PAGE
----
Joe Johnson, Ph.D.
Entrepreneur. Investor. Startup Expert.

When we mull the company we’re currently running or envision creating a new company, we may not necessarily consider whether it’s an ethical business. However, consistent ethics are essential for ensuring that a business prospers in a manner coincident with the founder’s values.

There’s no easy way of ensuring that your organization is ethical. Rather, the only viable path is the traditional one of performing over time the hard work of consistently living up to your own values and of honoring those individuals who exemplify your business’ founding principles.

Ethics are an essential part of an enterprise’s cultural fabric. They’re the backbone of each and every action which occurs at a company. They should always serve to guide decision-making when the boss isn’t in the room.

There have been plenty of high-profile ethics problems shared in the news. One of the most recent was the failure to disclose a data breach by the ethically-challenged ride-sharing company Uber. While founder Travis Kalanick stepped down amid reports of widespread sexual harassment and discrimination (among other allegations), the issues haven’t ended. Although it’s assumed that the proverbial buck stopped with him and his assumption of responsibility for the company’s unethical and negative culture, a new CEO has now inherited the transportation giant’s problems – including the aforementioned data breach that both occurred and was concealed during Kalanick’s tenure. Instilling a new, ethical culture will be a difficult task for new CEO Dara Khosrowshahi, though doing so is a highly worthwhile pursuit that can only serve to make the company a better place for both employees and patrons. Generally, though, this sort of task is best handled in a company’s earliest stages.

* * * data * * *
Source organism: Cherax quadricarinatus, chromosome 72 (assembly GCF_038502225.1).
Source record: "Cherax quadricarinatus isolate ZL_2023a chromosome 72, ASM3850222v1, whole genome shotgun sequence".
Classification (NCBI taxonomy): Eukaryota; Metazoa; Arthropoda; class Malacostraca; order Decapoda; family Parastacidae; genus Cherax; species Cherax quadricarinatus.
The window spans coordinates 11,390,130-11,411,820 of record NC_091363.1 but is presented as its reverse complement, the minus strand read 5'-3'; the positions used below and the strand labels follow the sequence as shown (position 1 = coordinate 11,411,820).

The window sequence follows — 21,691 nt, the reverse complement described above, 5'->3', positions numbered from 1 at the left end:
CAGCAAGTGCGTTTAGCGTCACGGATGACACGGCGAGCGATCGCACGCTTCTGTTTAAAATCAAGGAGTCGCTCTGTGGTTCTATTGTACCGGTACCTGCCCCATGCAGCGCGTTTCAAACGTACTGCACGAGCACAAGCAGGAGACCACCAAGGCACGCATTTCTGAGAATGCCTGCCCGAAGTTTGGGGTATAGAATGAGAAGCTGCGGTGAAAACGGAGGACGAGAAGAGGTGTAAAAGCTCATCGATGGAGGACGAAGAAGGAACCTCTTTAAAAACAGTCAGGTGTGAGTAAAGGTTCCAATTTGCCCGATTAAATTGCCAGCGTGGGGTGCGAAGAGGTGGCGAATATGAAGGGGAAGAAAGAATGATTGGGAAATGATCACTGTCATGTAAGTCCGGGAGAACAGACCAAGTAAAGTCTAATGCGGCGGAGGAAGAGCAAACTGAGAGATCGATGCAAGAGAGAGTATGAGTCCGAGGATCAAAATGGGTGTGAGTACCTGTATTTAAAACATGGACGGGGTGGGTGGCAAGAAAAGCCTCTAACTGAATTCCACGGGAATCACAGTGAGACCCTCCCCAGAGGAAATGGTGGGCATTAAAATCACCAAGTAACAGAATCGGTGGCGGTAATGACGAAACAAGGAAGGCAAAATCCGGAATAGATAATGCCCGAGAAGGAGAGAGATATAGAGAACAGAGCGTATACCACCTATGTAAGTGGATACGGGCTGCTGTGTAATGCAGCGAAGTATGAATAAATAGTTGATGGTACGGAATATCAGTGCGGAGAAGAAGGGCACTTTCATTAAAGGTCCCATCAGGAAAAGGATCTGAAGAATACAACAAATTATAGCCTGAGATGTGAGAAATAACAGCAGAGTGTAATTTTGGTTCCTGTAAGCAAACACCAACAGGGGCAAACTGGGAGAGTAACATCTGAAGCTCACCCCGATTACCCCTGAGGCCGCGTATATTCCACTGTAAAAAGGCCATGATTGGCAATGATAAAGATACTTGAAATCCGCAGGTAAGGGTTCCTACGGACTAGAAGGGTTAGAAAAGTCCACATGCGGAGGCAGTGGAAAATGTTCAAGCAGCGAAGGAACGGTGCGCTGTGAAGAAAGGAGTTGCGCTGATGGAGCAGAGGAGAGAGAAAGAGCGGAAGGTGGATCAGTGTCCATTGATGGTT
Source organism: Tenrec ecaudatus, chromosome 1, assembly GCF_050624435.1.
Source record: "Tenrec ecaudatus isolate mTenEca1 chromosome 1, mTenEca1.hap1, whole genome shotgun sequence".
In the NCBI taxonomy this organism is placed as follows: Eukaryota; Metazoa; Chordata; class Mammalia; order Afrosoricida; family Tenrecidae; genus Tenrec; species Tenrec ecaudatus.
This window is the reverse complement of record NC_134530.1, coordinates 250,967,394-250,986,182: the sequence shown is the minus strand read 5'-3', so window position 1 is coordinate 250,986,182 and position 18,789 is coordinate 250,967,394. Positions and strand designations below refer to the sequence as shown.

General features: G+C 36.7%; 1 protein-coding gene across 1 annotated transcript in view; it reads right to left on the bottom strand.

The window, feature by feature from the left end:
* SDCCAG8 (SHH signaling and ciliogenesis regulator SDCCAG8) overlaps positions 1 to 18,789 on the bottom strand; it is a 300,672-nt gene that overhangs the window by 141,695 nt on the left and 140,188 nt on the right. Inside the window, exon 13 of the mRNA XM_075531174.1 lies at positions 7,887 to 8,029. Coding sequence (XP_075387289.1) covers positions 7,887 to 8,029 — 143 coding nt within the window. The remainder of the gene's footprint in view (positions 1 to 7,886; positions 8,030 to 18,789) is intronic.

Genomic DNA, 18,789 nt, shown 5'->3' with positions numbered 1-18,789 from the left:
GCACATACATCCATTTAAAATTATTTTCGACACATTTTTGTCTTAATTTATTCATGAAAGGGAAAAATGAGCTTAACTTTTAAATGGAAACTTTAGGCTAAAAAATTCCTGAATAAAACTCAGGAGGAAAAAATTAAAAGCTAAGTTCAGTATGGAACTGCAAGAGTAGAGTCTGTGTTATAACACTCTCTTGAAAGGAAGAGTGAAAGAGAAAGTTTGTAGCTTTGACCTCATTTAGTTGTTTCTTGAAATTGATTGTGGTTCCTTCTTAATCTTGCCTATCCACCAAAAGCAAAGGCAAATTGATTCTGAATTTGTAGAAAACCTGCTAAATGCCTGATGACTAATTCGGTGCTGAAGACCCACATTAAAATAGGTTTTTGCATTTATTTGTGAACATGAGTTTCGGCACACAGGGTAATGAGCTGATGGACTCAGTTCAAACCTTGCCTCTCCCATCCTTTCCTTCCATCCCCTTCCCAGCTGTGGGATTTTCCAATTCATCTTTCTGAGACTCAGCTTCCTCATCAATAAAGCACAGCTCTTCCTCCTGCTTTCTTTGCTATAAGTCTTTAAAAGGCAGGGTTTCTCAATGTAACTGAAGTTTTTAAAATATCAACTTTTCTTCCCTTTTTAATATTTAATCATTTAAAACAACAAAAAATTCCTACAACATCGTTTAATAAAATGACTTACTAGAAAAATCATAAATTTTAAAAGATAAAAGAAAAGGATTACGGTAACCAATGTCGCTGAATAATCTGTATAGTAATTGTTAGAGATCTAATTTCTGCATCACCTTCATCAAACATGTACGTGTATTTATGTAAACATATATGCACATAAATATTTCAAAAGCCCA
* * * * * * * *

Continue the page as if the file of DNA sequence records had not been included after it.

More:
There are two broad perspectives from which to consider business ethics: whether a business, itself, works toward ethical ends or whether the organization of the business is, itself, ethical. By this, I mean to say whether the goals of the business are ethical in nature or whether the way in which the business functions – how it treats its employees, consumers, and the environment – is consistent with an articulated ethical code.

While social entrepreneurship is often considered to be a source of ethical businesses, such as operating toward ethical ends (e.g. providing clean water to more communities), that doesn’t necessarily mean that they’re run in an ethical manner. In this article, I’ll be focusing on the internal ethics of companies vs. companies which attempt to create ethical goods such as fairly-sourced cocoa.

Values Which Every Organization Should Espouse

Most companies have a mission statement highlighting what they do and why. The values represent the how and are often interrelated. Each one begets the next and the absence of any can erode the influence of the others.

An ethical culture functions both to nurture and encourage these values – and it requires commitment and hard work. Entrepreneurs must lead by example, as must CEOs and managers. Additionally, a concerted effort must be made to highlight the ways in which these values matter to both the internal workings of the business and the products and services it offers. Demonstrating the degree to which a company’s values are integral can help to further acculturation.

I believe that these four values are necessary in order for a business to be ethical:


It’s no surprise that honesty tops my list. When you’re open with people, a predictable and positive thing often happens: they’re open with you. Your employees should always feel comfortable sharing information, providing feedback, offering constructive criticism, and highlighting potential issues so that you can improve your work environment, products, and services. When there’s a lack of honesty, you may not be receiving the information necessary to implement changes or to move forward with innovations. Additionally, employees may feel that it’s okay to conceal information or to otherwise cheat your business or customers.